Everyone is aware of fraud, and doing their best to avoid the scammers. However, because of our ability to think according to the given surrounding, in some ways TCK/CCKs are prone to fall for scam/phishing much easier than others.

I was duped only because the unpopularity of iPod among local Koreans, my knowledge of expat community size here, and assuming the only viewers of Facebook/Craigslist Seoul’s marketplace are expats living here. I think there are fences that are doing it professionally, searching through the entire Craigslist and Facebook, regardless of the region. In fact, another buyer who contacted me said he/she is at Spain. If you are a normal expat in Spain, why would you want to buy an iPod all the way from a seller at Korea? My “buyer”’s address was Malaysia, which made it pretty much believable to me – not too far from Korea, the country of my current residence.

A fellow TCK (Algeria, US, various South American countries, Turkey and Korea) and also a good friend of mine was very close to be a scam victim. When he was in Algeria, he got a phone call from “government” saying his bank information was stolen by a highly suspicious group. If he received such a call in US or Korea, he would have simply answered “nice try, get lost,” knowing it is a scam. But in Algeria, inefficient banks and careless handing of customer information is much more common. So he believed it. If he had not asked the caller’s phone number and actually tried to call the government for update, and realized the numbers are different, he would have lost all of his money in bank account to the scammer.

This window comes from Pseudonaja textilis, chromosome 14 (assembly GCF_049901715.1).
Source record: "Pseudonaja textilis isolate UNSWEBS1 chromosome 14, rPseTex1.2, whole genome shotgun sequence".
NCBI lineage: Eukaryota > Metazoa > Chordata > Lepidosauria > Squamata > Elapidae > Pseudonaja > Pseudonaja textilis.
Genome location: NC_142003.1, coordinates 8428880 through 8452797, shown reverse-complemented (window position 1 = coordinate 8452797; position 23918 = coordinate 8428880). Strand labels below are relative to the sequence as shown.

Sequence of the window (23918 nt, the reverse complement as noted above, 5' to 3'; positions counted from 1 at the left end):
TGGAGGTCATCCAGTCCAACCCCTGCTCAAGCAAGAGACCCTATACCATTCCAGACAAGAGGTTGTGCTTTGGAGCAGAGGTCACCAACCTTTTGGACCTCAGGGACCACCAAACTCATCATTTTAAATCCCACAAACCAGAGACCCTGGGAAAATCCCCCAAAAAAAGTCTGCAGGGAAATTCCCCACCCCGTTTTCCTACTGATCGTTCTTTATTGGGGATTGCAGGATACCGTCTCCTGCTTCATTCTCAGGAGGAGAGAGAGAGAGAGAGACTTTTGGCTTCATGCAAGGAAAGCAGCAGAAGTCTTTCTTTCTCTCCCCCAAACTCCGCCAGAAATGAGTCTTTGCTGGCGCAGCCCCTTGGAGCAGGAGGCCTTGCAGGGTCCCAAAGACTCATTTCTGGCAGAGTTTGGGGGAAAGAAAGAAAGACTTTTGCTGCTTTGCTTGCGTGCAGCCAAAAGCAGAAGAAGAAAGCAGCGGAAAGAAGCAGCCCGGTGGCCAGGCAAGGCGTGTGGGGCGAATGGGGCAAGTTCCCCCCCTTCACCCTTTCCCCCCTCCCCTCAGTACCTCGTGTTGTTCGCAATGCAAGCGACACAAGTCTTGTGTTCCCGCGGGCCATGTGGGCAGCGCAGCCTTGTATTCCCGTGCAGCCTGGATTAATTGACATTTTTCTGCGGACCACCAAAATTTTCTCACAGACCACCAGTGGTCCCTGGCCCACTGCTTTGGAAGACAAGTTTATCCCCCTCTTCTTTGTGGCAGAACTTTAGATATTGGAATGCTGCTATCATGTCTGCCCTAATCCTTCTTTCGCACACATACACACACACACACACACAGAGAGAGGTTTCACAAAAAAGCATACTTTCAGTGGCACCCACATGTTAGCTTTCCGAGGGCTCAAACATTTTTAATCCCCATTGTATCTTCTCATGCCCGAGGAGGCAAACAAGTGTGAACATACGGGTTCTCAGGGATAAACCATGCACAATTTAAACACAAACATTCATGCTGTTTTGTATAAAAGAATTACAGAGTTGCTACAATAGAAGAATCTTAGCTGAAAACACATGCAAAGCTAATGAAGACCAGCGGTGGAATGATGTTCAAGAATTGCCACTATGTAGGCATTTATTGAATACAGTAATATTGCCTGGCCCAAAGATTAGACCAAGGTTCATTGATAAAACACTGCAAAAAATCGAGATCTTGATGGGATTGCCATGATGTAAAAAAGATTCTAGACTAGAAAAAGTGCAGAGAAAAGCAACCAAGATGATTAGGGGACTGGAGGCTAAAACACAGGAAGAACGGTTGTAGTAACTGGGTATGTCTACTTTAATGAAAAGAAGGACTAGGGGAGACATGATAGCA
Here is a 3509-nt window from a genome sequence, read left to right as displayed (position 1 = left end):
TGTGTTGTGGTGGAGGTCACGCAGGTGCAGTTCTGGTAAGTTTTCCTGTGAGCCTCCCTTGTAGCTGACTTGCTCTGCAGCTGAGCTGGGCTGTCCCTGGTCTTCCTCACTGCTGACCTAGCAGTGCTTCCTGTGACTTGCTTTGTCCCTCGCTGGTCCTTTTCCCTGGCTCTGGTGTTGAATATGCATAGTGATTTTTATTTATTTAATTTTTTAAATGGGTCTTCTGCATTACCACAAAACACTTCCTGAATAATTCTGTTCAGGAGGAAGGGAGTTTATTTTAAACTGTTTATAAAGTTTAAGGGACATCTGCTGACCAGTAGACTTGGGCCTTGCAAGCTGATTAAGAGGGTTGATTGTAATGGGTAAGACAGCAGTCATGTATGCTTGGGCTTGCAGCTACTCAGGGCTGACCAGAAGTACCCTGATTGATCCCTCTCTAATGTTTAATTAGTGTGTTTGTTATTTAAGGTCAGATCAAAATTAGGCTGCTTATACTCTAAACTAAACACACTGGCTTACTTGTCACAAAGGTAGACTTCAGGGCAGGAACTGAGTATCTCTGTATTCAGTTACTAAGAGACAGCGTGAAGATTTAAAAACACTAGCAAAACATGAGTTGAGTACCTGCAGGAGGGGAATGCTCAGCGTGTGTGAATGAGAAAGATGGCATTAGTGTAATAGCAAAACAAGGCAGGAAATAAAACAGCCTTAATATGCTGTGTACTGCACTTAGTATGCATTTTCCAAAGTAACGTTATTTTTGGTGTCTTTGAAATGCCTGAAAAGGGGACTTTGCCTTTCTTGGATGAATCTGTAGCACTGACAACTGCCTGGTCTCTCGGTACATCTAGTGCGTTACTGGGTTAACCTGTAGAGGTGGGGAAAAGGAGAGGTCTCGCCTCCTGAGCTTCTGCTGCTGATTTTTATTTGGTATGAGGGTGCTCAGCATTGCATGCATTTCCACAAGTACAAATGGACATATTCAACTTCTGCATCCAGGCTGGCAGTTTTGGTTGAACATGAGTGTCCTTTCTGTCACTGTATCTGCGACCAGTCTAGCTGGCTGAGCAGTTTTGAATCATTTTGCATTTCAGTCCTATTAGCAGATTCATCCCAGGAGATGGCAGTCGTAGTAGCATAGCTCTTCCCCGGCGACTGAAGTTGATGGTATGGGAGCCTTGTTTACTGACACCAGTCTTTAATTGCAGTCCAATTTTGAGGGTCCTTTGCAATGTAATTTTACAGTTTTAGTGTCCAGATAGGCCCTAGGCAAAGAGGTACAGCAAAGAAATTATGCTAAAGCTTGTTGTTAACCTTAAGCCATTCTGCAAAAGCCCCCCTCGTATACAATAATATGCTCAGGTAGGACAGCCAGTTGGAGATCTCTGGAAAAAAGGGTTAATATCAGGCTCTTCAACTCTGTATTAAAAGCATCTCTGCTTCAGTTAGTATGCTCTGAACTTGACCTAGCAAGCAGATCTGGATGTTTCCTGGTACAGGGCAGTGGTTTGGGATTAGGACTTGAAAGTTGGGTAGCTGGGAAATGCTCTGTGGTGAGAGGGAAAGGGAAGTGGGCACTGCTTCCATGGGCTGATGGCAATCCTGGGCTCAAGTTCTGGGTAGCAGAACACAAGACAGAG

Though I feel very sour about my loss, I think this is worth sharing with other expats, or anyone with frequent international moving. And through this I hope others can dodge the risk of being victim of similar phishing scam.

Some of my suggestions:

1) If you are to post your selling on Craigslist and/or Facebook, indicate clearly that you will deal only with people who are already in your place of residence.

2) For payment, use PayPal and be the first one to send invoice for money request before shipment – don’t wait until they send the money. In my opinion and experience, money order is more risky and complex.

3) Search for your buyer’s e-mail address on PayPal. If it isn’t showing up, you need to doubt.

4) Stick to your rules (1-3)

5) It might be a good idea to Google his/her e-mail address or some of the sentences from his e-mail.
If it is a phishing indeed, there should be a record somewhere.

  1. Anonymous says:

    Some of my version:

    I consider Korean pop is boring.

    Your friends don’t understand why you want to hang out with white people.

    I almost fell asleep at the study abroad orientation of my college.